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FS: FATCA agreement negotiations ongoing PDF Print E-mail
Written by JASON SMITH   
Wednesday, 04 September 2013 13:57

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The Virgin Islands government’s negotiations with the United States on an agreement that would ease the territory’s compliance with a pending US tax law are well under way, a VI official said last week.

A proposed inter-governmental agreement with the US Internal Revenue Service would allow the VI government to share information about the bank accounts of US taxpayers. Sharing that information is a requirement of the US Foreign Accounts Tax Compliance Act, a bill that requires foreign financial firms to provide information about their US clients or face the threat of a heavy withholding tax.

According to VI Financial Secretary Neil Smith, the agreement will ease the compliance burden for firms and protect the territory’s financial services industry from a loss of reputation. The US negotiations, he added, are currently centering on the definition of the term “foreign financial institution” as it relates to VI firms.

“The only reason I would say we haven’t completed that is that we’re trying to determine the extent to which the unique BVI circumstances would require particular carve-outs in FATCA,” Mr. Smith said in a recent interview.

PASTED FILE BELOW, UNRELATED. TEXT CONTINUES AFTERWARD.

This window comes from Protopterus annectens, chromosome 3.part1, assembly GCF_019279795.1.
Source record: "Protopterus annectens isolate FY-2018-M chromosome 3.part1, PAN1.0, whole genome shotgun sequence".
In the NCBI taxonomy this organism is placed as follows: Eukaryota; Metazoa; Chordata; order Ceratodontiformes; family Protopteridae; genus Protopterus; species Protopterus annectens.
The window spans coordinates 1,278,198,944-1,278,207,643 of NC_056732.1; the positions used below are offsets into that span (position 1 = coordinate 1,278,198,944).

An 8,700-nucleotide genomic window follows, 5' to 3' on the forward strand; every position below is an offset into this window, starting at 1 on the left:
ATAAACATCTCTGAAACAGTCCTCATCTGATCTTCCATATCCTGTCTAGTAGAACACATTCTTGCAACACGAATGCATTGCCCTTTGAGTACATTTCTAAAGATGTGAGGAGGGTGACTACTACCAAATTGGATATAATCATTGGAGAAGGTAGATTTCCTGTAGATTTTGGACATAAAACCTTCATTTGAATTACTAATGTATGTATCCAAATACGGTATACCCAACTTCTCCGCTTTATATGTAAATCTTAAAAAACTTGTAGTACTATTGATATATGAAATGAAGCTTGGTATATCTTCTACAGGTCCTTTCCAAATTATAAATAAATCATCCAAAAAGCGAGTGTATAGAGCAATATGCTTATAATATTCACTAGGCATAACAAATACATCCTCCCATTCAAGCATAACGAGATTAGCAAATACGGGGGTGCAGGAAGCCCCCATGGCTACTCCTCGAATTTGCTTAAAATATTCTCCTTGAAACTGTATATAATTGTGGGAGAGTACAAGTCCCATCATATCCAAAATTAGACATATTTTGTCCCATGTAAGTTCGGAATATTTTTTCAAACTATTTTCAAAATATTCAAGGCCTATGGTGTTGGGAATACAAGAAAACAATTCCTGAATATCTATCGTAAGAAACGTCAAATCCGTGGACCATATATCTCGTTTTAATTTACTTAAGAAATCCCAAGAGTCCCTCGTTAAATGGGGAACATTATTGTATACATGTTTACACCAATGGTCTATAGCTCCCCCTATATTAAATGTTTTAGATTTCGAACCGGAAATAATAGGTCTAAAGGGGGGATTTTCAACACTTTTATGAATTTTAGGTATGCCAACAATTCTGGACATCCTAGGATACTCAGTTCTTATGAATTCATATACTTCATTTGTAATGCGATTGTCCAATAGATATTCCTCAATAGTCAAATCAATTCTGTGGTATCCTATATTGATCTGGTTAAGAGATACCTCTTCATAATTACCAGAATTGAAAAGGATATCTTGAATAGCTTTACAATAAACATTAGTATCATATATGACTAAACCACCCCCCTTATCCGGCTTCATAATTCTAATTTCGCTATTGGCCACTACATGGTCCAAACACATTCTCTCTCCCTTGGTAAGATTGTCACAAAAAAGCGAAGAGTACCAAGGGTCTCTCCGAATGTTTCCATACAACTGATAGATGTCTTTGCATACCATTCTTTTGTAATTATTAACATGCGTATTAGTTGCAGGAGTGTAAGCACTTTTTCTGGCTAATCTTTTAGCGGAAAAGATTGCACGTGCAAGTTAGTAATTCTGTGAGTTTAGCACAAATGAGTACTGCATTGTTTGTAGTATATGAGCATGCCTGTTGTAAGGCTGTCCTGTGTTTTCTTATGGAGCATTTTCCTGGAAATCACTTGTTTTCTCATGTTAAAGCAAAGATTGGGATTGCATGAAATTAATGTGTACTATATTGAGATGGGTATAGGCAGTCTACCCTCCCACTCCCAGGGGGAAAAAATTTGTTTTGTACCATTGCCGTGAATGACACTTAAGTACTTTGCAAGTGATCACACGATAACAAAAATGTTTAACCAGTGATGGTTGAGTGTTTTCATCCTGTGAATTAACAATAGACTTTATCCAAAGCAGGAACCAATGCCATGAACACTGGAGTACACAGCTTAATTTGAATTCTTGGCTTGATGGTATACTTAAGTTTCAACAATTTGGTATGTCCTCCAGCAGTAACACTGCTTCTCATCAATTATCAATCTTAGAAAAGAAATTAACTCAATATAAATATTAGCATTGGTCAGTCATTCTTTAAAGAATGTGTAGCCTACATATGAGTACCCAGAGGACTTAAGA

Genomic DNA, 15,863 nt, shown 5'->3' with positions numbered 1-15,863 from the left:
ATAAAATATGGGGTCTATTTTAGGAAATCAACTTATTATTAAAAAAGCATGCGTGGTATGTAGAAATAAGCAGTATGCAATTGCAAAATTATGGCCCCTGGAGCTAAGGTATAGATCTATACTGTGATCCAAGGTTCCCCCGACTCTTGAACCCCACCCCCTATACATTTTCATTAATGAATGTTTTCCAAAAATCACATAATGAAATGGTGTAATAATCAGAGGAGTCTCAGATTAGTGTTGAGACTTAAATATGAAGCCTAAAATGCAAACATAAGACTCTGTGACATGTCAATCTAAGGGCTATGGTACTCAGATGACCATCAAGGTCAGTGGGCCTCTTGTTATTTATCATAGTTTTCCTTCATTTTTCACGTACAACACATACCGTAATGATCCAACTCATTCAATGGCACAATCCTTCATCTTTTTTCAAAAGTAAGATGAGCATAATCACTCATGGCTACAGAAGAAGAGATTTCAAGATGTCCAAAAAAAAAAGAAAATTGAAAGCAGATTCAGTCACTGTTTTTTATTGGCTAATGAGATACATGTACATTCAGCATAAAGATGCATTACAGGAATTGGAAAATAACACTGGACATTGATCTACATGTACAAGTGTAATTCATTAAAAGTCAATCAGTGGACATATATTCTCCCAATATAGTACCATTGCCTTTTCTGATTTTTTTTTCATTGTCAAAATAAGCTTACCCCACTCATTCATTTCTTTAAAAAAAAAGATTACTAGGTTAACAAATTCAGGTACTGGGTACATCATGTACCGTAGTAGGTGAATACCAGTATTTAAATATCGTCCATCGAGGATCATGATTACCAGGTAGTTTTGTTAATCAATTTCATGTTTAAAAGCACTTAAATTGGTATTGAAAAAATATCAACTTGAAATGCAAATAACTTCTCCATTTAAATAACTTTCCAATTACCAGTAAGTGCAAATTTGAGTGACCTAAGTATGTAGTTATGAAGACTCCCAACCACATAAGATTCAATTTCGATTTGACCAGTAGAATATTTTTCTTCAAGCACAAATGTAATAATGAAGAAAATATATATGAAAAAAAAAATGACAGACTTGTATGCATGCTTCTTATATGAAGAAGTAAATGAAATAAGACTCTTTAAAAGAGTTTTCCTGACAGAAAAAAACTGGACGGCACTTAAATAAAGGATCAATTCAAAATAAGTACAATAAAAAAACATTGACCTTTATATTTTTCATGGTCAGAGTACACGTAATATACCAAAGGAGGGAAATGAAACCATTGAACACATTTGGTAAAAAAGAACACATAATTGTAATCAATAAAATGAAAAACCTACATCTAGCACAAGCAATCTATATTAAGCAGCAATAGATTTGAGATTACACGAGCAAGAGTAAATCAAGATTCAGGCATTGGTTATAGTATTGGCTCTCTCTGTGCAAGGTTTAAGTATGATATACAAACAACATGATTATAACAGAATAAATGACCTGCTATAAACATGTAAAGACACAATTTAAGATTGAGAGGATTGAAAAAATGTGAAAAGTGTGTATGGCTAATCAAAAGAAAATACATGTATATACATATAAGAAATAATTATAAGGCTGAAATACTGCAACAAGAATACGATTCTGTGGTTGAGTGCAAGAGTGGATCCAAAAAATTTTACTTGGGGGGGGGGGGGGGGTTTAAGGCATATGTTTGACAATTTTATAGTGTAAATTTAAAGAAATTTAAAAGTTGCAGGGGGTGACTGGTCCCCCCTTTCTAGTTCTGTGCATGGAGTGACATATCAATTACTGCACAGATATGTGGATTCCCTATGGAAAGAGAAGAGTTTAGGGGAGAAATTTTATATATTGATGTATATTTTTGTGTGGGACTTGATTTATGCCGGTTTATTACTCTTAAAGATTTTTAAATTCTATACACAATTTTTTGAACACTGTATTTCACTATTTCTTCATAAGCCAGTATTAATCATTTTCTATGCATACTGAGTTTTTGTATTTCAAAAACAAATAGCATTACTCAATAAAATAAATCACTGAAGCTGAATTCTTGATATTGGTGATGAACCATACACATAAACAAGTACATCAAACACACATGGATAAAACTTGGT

He added that examining and identifying those circumstances prior to the agreement’s negotiation may help facilitate VI firms’ compliance with the law.

Eventually, a similar accord will be negotiated with United Kingdom authorities, Mr. Smith said. Last year UK officials announced that they intend to introduce a tax law dubbed “Son of FATCA,” to gather information about non-resident taxpayers’ accounts.

Politicians’ dispute

Amidst the ongoing negotiations, the inter-governmental agreement with the US has drawn the scrutiny of VI opposition legislator Julian Fraser (R-D3). Because a significant number of Virgin Islanders and belongers have US citizenship, they are liable to pay taxes under US law.

Mr. Fraser accused Premier Dr. Orlando Smith of “overreaching” by negotiating the agreement.

“This impacts a lot of very unsuspecting persons, persons such as those who were born in the US and never lived a day there, but have amassed fortunes here in the Virgin Islands, but will now have their properties, savings accounts, and salaries voluntarily offered up to Uncle Sam by our premier to be taxed,” Mr. Fraser said in a statement.

But Dr. Smith responded by calling Mr. Fraser’s statement an attempt to “mislead” the public.

“It is not and will not be the duty of the government to collect ‘information on their citizenship and immigration status with the United States’ as alleged by the member,” Dr. Smith said. “Nobody is acting as the policeman for the United States: We are doing merely what a responsible government should do (where it can) to alleviate burden on its citizens.”

 

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